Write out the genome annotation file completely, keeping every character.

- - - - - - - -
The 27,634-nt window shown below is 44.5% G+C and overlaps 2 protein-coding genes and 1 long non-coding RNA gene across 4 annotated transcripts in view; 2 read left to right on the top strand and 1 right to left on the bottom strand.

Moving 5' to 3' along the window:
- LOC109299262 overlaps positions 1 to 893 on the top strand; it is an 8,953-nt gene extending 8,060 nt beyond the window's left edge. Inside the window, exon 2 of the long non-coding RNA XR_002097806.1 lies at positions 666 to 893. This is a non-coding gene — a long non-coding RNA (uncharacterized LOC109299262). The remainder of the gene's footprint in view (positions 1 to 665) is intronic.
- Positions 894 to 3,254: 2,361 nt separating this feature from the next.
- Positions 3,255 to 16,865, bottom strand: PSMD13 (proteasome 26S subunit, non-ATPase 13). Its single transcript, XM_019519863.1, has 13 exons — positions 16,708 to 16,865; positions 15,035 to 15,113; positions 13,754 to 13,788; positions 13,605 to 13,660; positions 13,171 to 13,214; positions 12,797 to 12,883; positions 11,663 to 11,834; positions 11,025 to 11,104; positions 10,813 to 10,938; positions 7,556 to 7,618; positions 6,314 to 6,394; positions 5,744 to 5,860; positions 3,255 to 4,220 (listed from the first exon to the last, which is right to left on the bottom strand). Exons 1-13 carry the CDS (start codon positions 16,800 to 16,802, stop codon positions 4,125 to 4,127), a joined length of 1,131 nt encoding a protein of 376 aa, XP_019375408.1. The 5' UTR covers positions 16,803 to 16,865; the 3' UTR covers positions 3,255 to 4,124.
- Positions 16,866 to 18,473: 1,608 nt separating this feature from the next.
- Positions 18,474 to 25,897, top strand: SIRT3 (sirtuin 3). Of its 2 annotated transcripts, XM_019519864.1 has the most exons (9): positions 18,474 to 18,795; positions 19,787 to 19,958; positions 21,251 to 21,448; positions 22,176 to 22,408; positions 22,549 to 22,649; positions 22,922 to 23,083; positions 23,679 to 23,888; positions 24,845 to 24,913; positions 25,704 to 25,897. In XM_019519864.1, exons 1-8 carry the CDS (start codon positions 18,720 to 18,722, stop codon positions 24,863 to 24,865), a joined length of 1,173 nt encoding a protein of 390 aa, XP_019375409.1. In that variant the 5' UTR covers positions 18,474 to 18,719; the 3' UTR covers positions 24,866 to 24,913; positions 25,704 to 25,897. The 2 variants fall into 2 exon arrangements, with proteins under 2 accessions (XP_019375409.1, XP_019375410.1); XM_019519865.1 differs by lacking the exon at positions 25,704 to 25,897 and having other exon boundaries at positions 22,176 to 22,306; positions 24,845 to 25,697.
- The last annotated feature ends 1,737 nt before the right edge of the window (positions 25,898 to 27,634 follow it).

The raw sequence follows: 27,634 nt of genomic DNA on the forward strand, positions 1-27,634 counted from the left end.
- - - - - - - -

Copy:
The 27,634-nt window shown below is 44.5% G+C and overlaps 2 protein-coding genes and 1 long non-coding RNA gene across 4 annotated transcripts in view; 2 read left to right on the top strand and 1 right to left on the bottom strand.

Moving 5' to 3' along the window:
- LOC109299262 overlaps positions 1 to 893 on the top strand; it is an 8,953-nt gene extending 8,060 nt beyond the window's left edge. Inside the window, exon 2 of the long non-coding RNA XR_002097806.1 lies at positions 666 to 893. This is a non-coding gene — a long non-coding RNA (uncharacterized LOC109299262). The remainder of the gene's footprint in view (positions 1 to 665) is intronic.
- Positions 894 to 3,254: 2,361 nt separating this feature from the next.
- Positions 3,255 to 16,865, bottom strand: PSMD13 (proteasome 26S subunit, non-ATPase 13). Its single transcript, XM_019519863.1, has 13 exons — positions 16,708 to 16,865; positions 15,035 to 15,113; positions 13,754 to 13,788; positions 13,605 to 13,660; positions 13,171 to 13,214; positions 12,797 to 12,883; positions 11,663 to 11,834; positions 11,025 to 11,104; positions 10,813 to 10,938; positions 7,556 to 7,618; positions 6,314 to 6,394; positions 5,744 to 5,860; positions 3,255 to 4,220 (listed from the first exon to the last, which is right to left on the bottom strand). Exons 1-13 carry the CDS (start codon positions 16,800 to 16,802, stop codon positions 4,125 to 4,127), a joined length of 1,131 nt encoding a protein of 376 aa, XP_019375408.1. The 5' UTR covers positions 16,803 to 16,865; the 3' UTR covers positions 3,255 to 4,124.
- Positions 16,866 to 18,473: 1,608 nt separating this feature from the next.
- Positions 18,474 to 25,897, top strand: SIRT3 (sirtuin 3). Of its 2 annotated transcripts, XM_019519864.1 has the most exons (9): positions 18,474 to 18,795; positions 19,787 to 19,958; positions 21,251 to 21,448; positions 22,176 to 22,408; positions 22,549 to 22,649; positions 22,922 to 23,083; positions 23,679 to 23,888; positions 24,845 to 24,913; positions 25,704 to 25,897. In XM_019519864.1, exons 1-8 carry the CDS (start codon positions 18,720 to 18,722, stop codon positions 24,863 to 24,865), a joined length of 1,173 nt encoding a protein of 390 aa, XP_019375409.1. In that variant the 5' UTR covers positions 18,474 to 18,719; the 3' UTR covers positions 24,866 to 24,913; positions 25,704 to 25,897. The 2 variants fall into 2 exon arrangements, with proteins under 2 accessions (XP_019375409.1, XP_019375410.1); XM_019519865.1 differs by lacking the exon at positions 25,704 to 25,897 and having other exon boundaries at positions 22,176 to 22,306; positions 24,845 to 25,697.
- The last annotated feature ends 1,737 nt before the right edge of the window (positions 25,898 to 27,634 follow it).

The raw sequence follows: 27,634 nt of genomic DNA on the forward strand, positions 1-27,634 counted from the left end.